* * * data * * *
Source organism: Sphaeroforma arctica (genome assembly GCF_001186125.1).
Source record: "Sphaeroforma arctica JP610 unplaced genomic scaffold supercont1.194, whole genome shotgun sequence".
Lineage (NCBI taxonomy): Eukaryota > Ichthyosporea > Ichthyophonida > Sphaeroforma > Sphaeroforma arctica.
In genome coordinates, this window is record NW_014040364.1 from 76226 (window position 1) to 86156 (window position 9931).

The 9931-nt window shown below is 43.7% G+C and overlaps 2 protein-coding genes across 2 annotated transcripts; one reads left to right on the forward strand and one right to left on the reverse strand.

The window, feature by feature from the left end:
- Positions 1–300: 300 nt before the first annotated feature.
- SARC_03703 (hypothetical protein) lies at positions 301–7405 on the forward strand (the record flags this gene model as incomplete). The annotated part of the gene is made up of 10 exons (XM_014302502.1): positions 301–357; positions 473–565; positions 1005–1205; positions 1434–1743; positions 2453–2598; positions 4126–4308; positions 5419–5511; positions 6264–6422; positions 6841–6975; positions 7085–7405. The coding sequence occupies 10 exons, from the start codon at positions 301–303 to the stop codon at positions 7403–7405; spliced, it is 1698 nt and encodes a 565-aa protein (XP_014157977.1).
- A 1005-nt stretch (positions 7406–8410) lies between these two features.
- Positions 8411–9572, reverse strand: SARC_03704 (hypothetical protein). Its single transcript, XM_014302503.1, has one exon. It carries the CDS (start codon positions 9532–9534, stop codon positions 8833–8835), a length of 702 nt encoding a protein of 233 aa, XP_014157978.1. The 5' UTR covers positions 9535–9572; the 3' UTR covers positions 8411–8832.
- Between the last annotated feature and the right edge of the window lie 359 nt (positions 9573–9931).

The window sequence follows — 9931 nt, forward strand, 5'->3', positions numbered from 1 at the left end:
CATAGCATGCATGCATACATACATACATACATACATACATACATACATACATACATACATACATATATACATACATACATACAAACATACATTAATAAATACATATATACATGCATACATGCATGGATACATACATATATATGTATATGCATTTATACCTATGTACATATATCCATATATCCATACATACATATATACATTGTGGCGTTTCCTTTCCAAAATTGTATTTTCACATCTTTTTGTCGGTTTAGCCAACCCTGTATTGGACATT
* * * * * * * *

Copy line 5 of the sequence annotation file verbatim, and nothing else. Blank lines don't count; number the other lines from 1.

The 9931-nt window shown below is 43.7% G+C and overlaps 2 protein-coding genes across 2 annotated transcripts; one reads left to right on the forward strand and one right to left on the reverse strand.